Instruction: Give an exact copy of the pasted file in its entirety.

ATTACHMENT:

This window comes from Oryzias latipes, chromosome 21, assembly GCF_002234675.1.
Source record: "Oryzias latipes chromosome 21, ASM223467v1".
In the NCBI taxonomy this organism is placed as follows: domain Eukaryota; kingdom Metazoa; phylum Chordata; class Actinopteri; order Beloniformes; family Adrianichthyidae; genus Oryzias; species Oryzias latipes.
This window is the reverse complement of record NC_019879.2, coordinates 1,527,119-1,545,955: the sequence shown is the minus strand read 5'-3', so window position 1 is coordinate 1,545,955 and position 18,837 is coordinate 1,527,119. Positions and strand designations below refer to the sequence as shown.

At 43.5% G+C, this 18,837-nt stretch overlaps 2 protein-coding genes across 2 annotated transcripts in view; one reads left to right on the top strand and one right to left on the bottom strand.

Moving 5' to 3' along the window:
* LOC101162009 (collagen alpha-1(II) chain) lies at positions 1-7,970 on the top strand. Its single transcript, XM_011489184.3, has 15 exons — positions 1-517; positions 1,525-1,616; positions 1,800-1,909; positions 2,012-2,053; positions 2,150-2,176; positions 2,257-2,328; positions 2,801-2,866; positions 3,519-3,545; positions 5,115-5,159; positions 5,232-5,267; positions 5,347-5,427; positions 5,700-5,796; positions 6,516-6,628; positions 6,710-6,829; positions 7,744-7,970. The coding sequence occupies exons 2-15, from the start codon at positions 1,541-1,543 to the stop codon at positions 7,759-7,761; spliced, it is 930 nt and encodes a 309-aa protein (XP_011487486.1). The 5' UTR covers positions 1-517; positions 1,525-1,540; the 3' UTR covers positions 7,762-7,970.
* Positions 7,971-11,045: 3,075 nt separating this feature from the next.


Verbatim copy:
This window comes from Oryzias latipes, chromosome 21, assembly GCF_002234675.1.
Source record: "Oryzias latipes chromosome 21, ASM223467v1".
In the NCBI taxonomy this organism is placed as follows: domain Eukaryota; kingdom Metazoa; phylum Chordata; class Actinopteri; order Beloniformes; family Adrianichthyidae; genus Oryzias; species Oryzias latipes.
This window is the reverse complement of record NC_019879.2, coordinates 1,527,119-1,545,955: the sequence shown is the minus strand read 5'-3', so window position 1 is coordinate 1,545,955 and position 18,837 is coordinate 1,527,119. Positions and strand designations below refer to the sequence as shown.

At 43.5% G+C, this 18,837-nt stretch overlaps 2 protein-coding genes across 2 annotated transcripts in view; one reads left to right on the top strand and one right to left on the bottom strand.

Moving 5' to 3' along the window:
* LOC101162009 (collagen alpha-1(II) chain) lies at positions 1-7,970 on the top strand. Its single transcript, XM_011489184.3, has 15 exons — positions 1-517; positions 1,525-1,616; positions 1,800-1,909; positions 2,012-2,053; positions 2,150-2,176; positions 2,257-2,328; positions 2,801-2,866; positions 3,519-3,545; positions 5,115-5,159; positions 5,232-5,267; positions 5,347-5,427; positions 5,700-5,796; positions 6,516-6,628; positions 6,710-6,829; positions 7,744-7,970. The coding sequence occupies exons 2-15, from the start codon at positions 1,541-1,543 to the stop codon at positions 7,759-7,761; spliced, it is 930 nt and encodes a 309-aa protein (XP_011487486.1). The 5' UTR covers positions 1-517; positions 1,525-1,540; the 3' UTR covers positions 7,762-7,970.
* Positions 7,971-11,045: 3,075 nt separating this feature from the next.